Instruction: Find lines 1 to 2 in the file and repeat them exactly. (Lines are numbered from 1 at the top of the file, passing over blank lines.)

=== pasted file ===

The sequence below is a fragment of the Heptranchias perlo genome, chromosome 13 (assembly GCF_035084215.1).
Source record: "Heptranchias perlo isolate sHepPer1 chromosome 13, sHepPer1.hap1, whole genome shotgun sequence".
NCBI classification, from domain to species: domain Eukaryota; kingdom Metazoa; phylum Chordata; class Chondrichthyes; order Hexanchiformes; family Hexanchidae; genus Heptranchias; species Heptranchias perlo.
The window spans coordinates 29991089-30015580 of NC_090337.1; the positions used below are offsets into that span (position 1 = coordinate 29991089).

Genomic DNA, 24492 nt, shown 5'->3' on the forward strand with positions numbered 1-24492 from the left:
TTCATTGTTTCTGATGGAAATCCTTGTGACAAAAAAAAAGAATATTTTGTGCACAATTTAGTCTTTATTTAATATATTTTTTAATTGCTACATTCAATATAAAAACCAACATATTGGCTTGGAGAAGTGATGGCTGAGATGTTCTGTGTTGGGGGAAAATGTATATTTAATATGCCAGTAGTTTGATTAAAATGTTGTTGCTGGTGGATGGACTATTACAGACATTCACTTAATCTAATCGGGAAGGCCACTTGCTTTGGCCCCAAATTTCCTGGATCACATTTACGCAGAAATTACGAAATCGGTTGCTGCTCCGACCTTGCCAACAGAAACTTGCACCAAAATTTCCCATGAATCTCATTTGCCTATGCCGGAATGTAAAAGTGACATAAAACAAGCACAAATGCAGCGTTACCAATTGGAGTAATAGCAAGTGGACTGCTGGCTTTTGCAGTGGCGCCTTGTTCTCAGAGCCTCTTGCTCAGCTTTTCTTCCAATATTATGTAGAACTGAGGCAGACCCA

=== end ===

The sequence below is a fragment of the Heptranchias perlo genome, chromosome 13 (assembly GCF_035084215.1).
Source record: "Heptranchias perlo isolate sHepPer1 chromosome 13, sHepPer1.hap1, whole genome shotgun sequence".